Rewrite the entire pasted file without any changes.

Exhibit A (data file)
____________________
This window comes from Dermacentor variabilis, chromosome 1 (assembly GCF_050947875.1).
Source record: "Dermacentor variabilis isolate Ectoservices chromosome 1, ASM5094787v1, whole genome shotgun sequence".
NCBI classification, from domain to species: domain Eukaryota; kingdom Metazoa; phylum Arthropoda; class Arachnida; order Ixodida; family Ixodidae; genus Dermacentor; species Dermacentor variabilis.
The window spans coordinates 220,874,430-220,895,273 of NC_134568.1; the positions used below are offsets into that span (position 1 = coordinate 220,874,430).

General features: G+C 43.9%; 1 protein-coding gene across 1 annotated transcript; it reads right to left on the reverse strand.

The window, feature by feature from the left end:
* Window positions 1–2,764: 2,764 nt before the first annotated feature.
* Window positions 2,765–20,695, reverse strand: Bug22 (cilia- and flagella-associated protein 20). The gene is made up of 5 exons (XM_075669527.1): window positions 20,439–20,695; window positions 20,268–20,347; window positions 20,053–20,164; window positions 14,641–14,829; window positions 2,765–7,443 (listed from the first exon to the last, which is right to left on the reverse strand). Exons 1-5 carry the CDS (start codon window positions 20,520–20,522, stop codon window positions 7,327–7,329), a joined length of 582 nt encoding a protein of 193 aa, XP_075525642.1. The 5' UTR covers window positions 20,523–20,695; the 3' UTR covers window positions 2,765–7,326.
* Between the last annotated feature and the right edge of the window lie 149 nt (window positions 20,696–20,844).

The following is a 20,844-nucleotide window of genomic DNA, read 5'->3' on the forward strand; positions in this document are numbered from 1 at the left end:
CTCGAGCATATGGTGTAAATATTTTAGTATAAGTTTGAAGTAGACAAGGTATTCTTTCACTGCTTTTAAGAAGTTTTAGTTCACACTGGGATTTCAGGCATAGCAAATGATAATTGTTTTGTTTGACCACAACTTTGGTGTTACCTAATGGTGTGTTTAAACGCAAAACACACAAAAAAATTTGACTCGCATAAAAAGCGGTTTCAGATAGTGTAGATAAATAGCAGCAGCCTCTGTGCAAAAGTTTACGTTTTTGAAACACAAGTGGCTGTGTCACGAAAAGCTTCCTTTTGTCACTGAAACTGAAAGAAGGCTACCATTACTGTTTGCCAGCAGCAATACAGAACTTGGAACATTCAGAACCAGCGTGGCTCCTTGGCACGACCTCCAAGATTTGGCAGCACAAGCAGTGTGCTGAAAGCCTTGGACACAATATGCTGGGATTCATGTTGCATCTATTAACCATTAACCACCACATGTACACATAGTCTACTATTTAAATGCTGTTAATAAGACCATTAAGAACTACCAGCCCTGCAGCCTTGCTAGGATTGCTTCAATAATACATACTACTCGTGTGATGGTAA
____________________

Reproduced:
This window comes from Dermacentor variabilis, chromosome 1 (assembly GCF_050947875.1).
Source record: "Dermacentor variabilis isolate Ectoservices chromosome 1, ASM5094787v1, whole genome shotgun sequence".
NCBI classification, from domain to species: domain Eukaryota; kingdom Metazoa; phylum Arthropoda; class Arachnida; order Ixodida; family Ixodidae; genus Dermacentor; species Dermacentor variabilis.
The window spans coordinates 220,874,430-220,895,273 of NC_134568.1; the positions used below are offsets into that span (position 1 = coordinate 220,874,430).

General features: G+C 43.9%; 1 protein-coding gene across 1 annotated transcript; it reads right to left on the reverse strand.

The window, feature by feature from the left end:
* Window positions 1–2,764: 2,764 nt before the first annotated feature.
* Window positions 2,765–20,695, reverse strand: Bug22 (cilia- and flagella-associated protein 20). The gene is made up of 5 exons (XM_075669527.1): window positions 20,439–20,695; window positions 20,268–20,347; window positions 20,053–20,164; window positions 14,641–14,829; window positions 2,765–7,443 (listed from the first exon to the last, which is right to left on the reverse strand). Exons 1-5 carry the CDS (start codon window positions 20,520–20,522, stop codon window positions 7,327–7,329), a joined length of 582 nt encoding a protein of 193 aa, XP_075525642.1. The 5' UTR covers window positions 20,523–20,695; the 3' UTR covers window positions 2,765–7,326.
* Between the last annotated feature and the right edge of the window lie 149 nt (window positions 20,696–20,844).

The following is a 20,844-nucleotide window of genomic DNA, read 5'->3' on the forward strand; positions in this document are numbered from 1 at the left end:
CTCGAGCATATGGTGTAAATATTTTAGTATAAGTTTGAAGTAGACAAGGTATTCTTTCACTGCTTTTAAGAAGTTTTAGTTCACACTGGGATTTCAGGCATAGCAAATGATAATTGTTTTGTTTGACCACAACTTTGGTGTTACCTAATGGTGTGTTTAAACGCAAAACACACAAAAAAATTTGACTCGCATAAAAAGCGGTTTCAGATAGTGTAGATAAATAGCAGCAGCCTCTGTGCAAAAGTTTACGTTTTTGAAACACAAGTGGCTGTGTCACGAAAAGCTTCCTTTTGTCACTGAAACTGAAAGAAGGCTACCATTACTGTTTGCCAGCAGCAATACAGAACTTGGAACATTCAGAACCAGCGTGGCTCCTTGGCACGACCTCCAAGATTTGGCAGCACAAGCAGTGTGCTGAAAGCCTTGGACACAATATGCTGGGATTCATGTTGCATCTATTAACCATTAACCACCACATGTACACATAGTCTACTATTTAAATGCTGTTAATAAGACCATTAAGAACTACCAGCCCTGCAGCCTTGCTAGGATTGCTTCAATAATACATACTACTCGTGTGATGGTAA